1. I think it's too soon to be voting for Labour again. They have failed to convince me that they are worth placing trust in. Nationally, Labour have no plans of their own - they simply oppose the Government at every turn. It is this kind of unhelpful, party-political approach that has turned millions off politics (and off political parties in general). Christine McGeary may well have fresh ideas, but as Mr Donald has noted - she will have to answer to the Party whip.

    This is not to say that you should vote Conservative, though. The Conservatives probably retain the most undemocratic party structure at local level. Although the Conservative Policy Forum has been established to give local Conservative activists a stronger say in the formation of policy, it is uncertain how far Party elites really take note of this (the same is true of Labour).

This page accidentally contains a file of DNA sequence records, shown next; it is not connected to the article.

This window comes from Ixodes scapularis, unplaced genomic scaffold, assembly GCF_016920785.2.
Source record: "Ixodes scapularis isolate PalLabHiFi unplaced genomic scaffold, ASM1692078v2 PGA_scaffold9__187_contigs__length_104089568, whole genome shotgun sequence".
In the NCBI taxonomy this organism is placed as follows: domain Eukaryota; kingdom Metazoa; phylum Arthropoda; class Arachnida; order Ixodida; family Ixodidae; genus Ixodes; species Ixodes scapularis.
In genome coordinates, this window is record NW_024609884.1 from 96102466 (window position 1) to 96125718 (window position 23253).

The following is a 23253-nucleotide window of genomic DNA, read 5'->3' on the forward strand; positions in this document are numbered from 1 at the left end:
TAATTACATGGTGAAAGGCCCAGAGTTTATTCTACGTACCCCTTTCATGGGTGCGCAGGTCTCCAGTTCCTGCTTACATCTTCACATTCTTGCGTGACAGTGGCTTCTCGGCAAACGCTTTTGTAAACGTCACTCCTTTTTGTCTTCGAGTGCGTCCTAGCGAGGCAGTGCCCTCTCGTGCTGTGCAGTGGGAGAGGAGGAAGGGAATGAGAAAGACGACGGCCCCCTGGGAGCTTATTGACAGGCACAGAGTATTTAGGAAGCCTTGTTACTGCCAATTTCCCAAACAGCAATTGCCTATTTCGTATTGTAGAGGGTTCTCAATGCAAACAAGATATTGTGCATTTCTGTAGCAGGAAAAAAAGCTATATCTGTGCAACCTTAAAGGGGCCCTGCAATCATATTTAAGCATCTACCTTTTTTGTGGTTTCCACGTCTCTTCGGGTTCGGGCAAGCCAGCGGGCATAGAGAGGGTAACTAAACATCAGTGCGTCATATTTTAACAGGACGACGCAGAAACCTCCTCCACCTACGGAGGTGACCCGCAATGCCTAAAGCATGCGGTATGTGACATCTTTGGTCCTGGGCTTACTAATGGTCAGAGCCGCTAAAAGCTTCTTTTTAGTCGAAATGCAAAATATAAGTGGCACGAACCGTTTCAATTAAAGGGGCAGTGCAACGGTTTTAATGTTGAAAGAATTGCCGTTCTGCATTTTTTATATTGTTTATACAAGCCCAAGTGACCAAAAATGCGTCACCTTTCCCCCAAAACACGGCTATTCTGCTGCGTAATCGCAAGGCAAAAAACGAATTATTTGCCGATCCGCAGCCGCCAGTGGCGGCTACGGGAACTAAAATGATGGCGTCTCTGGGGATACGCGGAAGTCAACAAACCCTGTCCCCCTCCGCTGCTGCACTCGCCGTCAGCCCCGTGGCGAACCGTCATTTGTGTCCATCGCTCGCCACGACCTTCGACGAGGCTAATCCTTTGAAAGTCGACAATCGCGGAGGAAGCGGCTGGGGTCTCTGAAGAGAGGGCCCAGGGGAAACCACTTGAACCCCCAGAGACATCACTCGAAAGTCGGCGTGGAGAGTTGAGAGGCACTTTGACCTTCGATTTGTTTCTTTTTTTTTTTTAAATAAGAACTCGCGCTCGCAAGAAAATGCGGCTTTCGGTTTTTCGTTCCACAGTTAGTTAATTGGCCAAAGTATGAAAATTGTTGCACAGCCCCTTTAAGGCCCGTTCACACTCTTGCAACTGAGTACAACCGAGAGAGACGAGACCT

The Liberal Democrats have a more democratic Party structure - yet they also have a reputation for utilising some rather unscrupulous tactics in local elections. Personally, I would have as much confidence in a Lib Dem promise as I would in a chocolate teapot.

    The Residents Association are probably decent characters - and presumably there is no kind of 'whip' in place. But the charge of 'NIMBYism' often hangs over such groups. The extent to which they are able to take a long-term view for the good of the whole community (rather than just having their particular area or street in mind) remains to be seen.

    As for UKIP....they're barking mad.